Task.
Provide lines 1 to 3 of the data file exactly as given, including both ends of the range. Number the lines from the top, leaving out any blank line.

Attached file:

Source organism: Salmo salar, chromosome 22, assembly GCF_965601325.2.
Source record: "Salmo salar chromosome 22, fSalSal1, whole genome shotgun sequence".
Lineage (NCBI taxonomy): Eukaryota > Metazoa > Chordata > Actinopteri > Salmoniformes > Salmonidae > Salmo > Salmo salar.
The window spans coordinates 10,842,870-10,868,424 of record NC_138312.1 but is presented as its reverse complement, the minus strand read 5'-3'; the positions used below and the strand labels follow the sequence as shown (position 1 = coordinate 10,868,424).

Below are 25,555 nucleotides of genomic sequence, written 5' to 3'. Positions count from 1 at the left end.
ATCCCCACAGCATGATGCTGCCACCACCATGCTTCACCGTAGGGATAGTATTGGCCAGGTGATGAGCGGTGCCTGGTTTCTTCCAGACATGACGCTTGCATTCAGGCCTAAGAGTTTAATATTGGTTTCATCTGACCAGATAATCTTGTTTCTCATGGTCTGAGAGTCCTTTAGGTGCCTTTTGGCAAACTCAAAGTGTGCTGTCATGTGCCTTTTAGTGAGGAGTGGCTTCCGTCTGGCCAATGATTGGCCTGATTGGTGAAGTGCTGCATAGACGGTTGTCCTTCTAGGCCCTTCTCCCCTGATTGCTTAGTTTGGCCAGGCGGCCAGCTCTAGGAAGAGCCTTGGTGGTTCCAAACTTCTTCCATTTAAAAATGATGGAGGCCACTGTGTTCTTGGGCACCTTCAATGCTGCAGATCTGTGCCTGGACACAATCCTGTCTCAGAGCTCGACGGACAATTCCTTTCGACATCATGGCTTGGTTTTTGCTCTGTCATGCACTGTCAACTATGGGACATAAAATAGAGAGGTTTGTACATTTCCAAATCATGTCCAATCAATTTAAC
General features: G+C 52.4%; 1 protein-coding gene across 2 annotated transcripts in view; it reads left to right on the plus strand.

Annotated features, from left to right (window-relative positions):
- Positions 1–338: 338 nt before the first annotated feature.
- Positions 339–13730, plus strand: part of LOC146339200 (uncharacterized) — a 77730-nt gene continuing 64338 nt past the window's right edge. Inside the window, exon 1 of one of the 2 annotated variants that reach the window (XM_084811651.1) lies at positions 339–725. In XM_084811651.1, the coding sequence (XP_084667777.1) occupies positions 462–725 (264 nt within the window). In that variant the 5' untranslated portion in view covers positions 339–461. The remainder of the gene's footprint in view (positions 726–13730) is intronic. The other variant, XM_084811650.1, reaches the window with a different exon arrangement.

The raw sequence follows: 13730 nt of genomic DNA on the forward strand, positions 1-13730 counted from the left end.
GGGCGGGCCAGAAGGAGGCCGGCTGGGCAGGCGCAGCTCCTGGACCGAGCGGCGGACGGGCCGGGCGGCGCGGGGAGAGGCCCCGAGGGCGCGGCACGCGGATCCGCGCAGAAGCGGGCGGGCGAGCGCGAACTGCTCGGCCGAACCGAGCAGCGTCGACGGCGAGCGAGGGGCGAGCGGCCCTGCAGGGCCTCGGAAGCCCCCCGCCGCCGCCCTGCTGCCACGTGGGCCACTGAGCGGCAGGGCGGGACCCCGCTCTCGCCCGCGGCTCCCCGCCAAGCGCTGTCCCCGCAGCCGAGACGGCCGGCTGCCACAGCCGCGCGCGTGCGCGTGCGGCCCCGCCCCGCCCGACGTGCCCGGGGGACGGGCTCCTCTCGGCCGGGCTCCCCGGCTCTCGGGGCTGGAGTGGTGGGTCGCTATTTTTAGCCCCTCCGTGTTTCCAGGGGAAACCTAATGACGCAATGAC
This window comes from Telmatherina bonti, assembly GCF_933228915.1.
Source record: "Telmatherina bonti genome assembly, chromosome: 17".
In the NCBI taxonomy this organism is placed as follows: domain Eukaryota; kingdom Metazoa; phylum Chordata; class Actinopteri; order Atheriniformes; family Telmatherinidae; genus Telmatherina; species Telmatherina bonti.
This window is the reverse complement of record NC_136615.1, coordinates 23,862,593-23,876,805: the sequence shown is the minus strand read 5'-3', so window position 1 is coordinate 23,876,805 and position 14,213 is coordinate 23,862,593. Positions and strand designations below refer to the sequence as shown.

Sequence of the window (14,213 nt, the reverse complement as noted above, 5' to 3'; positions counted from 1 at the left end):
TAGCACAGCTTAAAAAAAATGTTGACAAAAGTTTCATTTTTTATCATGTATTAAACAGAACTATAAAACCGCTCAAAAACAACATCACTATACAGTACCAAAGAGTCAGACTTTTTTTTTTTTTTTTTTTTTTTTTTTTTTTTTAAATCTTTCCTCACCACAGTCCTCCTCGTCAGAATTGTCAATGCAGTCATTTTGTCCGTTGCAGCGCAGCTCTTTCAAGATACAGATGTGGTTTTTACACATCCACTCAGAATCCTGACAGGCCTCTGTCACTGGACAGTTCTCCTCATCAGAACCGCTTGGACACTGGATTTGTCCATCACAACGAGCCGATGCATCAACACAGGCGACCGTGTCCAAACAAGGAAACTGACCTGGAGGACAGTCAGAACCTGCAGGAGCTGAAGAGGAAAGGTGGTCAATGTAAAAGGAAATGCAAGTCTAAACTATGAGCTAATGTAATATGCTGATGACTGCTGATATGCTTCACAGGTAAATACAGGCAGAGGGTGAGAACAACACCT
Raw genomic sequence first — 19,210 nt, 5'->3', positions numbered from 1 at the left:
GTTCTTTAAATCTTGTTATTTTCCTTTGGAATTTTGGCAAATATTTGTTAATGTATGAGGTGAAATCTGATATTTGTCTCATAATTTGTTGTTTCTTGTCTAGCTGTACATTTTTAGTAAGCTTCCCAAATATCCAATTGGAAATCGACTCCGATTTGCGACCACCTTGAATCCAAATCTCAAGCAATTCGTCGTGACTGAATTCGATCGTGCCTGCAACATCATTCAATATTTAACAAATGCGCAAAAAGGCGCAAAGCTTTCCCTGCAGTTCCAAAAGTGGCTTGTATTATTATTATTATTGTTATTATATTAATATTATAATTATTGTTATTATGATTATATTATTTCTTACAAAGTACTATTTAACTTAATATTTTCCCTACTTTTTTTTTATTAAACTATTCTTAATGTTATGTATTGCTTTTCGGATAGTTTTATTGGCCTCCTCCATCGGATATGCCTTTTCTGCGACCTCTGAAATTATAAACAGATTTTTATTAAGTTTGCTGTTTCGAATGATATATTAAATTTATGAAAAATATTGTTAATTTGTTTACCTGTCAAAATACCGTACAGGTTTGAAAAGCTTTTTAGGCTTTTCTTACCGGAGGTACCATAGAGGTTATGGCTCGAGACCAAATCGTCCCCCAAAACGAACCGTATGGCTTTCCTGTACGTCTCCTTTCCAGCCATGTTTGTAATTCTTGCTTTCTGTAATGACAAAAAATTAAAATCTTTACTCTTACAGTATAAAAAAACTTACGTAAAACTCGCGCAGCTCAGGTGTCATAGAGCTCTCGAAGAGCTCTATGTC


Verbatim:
Source organism: Salmo salar, chromosome 22, assembly GCF_965601325.2.
Source record: "Salmo salar chromosome 22, fSalSal1, whole genome shotgun sequence".
Lineage (NCBI taxonomy): Eukaryota > Metazoa > Chordata > Actinopteri > Salmoniformes > Salmonidae > Salmo > Salmo salar.